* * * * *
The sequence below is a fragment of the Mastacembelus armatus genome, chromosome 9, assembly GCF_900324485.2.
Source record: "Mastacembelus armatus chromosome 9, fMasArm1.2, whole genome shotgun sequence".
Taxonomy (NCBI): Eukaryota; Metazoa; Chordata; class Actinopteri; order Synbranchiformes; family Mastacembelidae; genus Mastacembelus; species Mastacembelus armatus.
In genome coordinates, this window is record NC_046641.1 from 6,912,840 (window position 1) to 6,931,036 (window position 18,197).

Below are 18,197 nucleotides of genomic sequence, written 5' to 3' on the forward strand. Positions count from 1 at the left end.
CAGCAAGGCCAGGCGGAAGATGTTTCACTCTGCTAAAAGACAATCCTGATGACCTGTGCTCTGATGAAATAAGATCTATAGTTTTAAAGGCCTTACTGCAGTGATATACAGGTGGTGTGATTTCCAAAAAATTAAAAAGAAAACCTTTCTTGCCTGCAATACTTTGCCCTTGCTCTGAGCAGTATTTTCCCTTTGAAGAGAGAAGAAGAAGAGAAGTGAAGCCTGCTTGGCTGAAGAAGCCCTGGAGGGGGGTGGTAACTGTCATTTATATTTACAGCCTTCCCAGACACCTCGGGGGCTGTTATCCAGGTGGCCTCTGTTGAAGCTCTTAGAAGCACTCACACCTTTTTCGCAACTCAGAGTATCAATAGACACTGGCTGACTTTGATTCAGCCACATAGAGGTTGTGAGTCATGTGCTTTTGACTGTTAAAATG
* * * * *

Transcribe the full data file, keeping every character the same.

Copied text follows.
The sequence below is a fragment of the Mastacembelus armatus genome, chromosome 9, assembly GCF_900324485.2.
Source record: "Mastacembelus armatus chromosome 9, fMasArm1.2, whole genome shotgun sequence".
Taxonomy (NCBI): Eukaryota; Metazoa; Chordata; class Actinopteri; order Synbranchiformes; family Mastacembelidae; genus Mastacembelus; species Mastacembelus armatus.
In genome coordinates, this window is record NC_046641.1 from 6,912,840 (window position 1) to 6,931,036 (window position 18,197).

Below are 18,197 nucleotides of genomic sequence, written 5' to 3' on the forward strand. Positions count from 1 at the left end.
CAGCAAGGCCAGGCGGAAGATGTTTCACTCTGCTAAAAGACAATCCTGATGACCTGTGCTCTGATGAAATAAGATCTATAGTTTTAAAGGCCTTACTGCAGTGATATACAGGTGGTGTGATTTCCAAAAAATTAAAAAGAAAACCTTTCTTGCCTGCAATACTTTGCCCTTGCTCTGAGCAGTATTTTCCCTTTGAAGAGAGAAGAAGAAGAGAAGTGAAGCCTGCTTGGCTGAAGAAGCCCTGGAGGGGGGTGGTAACTGTCATTTATATTTACAGCCTTCCCAGACACCTCGGGGGCTGTTATCCAGGTGGCCTCTGTTGAAGCTCTTAGAAGCACTCACACCTTTTTCGCAACTCAGAGTATCAATAGACACTGGCTGACTTTGATTCAGCCACATAGAGGTTGTGAGTCATGTGCTTTTGACTGTTAAAATG